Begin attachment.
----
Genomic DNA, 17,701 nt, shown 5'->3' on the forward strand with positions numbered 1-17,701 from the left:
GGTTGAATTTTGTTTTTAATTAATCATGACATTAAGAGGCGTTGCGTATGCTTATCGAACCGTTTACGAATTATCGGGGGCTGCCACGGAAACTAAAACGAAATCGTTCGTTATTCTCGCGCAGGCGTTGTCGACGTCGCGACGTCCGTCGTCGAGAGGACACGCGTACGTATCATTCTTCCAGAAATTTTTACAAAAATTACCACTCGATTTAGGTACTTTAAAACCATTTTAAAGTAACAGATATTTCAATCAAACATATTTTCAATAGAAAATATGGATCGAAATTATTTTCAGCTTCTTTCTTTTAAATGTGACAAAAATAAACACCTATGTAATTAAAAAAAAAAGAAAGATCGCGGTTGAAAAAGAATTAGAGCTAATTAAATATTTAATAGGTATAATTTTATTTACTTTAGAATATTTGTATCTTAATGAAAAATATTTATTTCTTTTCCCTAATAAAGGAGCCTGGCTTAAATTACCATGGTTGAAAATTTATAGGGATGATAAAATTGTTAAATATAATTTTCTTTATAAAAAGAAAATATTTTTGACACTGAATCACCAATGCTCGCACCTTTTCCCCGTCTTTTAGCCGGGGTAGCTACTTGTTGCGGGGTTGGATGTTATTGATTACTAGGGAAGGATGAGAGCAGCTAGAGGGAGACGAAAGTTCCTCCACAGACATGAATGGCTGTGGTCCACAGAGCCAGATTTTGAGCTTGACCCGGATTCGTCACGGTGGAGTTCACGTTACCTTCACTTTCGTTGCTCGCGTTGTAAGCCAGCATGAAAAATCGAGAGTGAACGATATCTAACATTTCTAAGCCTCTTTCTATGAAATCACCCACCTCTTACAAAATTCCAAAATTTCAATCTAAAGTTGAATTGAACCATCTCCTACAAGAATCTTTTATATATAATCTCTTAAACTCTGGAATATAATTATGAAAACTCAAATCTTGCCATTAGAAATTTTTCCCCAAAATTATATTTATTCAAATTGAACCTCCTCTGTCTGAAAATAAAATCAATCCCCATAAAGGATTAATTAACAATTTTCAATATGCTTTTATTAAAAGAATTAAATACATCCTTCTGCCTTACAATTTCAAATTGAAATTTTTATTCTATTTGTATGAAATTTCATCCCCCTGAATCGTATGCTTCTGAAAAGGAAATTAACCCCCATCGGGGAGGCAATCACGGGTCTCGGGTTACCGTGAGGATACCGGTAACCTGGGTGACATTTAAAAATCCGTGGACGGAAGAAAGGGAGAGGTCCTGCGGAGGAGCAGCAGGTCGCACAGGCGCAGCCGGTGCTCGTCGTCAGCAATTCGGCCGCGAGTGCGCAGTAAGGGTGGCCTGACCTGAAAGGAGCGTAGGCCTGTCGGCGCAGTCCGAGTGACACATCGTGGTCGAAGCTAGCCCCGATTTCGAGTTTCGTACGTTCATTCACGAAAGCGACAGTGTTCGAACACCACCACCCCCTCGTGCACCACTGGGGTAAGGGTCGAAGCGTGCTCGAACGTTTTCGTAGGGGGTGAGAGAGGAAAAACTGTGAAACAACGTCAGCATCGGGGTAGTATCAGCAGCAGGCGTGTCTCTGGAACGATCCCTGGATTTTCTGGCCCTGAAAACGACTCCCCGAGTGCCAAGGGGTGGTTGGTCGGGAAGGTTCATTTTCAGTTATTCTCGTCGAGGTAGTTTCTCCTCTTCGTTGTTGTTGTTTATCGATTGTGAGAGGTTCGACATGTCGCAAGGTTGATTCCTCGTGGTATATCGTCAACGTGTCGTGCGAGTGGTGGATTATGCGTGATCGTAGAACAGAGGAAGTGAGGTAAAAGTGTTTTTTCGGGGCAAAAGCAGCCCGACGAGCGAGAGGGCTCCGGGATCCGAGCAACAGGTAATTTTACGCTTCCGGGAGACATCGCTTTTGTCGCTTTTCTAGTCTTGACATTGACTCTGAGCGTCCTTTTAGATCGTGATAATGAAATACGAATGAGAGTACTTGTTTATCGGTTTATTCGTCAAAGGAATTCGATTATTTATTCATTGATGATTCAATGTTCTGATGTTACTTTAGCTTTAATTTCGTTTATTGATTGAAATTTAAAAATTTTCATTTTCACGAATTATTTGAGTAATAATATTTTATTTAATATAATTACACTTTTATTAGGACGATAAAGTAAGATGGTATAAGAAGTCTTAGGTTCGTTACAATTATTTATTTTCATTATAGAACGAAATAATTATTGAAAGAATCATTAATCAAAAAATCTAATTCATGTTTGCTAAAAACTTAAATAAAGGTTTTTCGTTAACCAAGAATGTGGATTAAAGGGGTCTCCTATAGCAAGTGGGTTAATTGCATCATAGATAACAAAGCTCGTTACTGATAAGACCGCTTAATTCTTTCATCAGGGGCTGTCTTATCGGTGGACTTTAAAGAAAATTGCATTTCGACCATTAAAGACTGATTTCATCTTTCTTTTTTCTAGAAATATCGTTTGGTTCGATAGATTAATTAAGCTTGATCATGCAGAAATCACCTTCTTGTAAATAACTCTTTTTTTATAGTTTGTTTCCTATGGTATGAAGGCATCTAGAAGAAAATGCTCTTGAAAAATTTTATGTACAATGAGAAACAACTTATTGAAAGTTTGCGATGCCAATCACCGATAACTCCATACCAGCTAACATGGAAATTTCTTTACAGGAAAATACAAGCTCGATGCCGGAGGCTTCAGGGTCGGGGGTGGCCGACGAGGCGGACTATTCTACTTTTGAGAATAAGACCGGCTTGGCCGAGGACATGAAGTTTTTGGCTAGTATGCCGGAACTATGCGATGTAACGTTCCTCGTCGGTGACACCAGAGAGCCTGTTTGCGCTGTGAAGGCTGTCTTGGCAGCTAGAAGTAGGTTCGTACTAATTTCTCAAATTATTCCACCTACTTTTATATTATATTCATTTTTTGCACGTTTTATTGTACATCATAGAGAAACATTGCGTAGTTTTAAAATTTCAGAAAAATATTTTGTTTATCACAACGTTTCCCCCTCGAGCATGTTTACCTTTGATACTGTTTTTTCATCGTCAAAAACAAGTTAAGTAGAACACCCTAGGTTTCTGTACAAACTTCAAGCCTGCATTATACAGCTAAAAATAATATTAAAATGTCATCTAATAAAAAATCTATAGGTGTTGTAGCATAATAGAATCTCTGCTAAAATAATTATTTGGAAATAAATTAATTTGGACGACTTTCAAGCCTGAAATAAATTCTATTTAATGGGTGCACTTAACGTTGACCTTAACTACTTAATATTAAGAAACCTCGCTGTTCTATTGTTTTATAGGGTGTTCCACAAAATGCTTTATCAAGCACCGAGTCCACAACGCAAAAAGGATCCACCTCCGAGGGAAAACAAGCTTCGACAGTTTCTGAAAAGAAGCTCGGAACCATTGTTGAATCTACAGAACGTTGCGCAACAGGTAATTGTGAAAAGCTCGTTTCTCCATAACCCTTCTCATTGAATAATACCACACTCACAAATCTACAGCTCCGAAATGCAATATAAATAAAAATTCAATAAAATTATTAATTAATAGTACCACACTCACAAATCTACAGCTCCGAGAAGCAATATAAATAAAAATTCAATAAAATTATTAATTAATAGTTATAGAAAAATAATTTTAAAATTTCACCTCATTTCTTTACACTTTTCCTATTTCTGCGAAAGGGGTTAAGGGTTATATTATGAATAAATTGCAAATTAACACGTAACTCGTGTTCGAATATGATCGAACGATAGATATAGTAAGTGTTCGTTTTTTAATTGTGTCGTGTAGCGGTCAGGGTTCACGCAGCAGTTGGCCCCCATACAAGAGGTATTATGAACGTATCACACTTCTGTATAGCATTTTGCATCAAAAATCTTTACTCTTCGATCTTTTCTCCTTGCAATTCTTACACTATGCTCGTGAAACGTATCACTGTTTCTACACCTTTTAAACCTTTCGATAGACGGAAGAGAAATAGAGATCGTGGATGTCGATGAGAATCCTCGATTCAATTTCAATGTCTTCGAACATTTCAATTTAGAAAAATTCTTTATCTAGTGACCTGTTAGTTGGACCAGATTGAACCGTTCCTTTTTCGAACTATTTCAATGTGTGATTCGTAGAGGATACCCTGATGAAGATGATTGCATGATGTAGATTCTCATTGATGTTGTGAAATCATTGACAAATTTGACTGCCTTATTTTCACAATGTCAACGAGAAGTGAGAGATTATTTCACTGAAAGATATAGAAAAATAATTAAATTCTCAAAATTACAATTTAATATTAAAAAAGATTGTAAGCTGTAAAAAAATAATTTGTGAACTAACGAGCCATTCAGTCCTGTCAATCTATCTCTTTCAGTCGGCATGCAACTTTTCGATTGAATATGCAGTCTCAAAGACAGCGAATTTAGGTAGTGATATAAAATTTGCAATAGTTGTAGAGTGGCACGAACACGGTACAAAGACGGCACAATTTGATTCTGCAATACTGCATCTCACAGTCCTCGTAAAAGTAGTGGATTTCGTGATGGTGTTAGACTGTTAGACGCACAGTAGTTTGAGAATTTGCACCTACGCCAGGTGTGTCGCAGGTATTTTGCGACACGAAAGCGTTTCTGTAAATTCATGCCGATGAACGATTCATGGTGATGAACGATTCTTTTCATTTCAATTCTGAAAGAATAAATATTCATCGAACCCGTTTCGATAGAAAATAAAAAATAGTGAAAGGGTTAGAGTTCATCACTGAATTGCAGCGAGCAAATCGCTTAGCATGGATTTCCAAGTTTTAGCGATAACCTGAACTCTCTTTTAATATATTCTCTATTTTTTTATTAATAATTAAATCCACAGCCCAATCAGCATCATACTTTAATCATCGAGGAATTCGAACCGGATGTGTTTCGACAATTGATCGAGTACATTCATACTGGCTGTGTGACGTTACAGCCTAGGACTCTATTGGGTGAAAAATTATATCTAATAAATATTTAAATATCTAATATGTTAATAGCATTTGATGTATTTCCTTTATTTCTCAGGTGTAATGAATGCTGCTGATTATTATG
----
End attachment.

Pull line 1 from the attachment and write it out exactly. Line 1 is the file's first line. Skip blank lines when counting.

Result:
Genomic DNA, 17,701 nt, shown 5'->3' on the forward strand with positions numbered 1-17,701 from the left: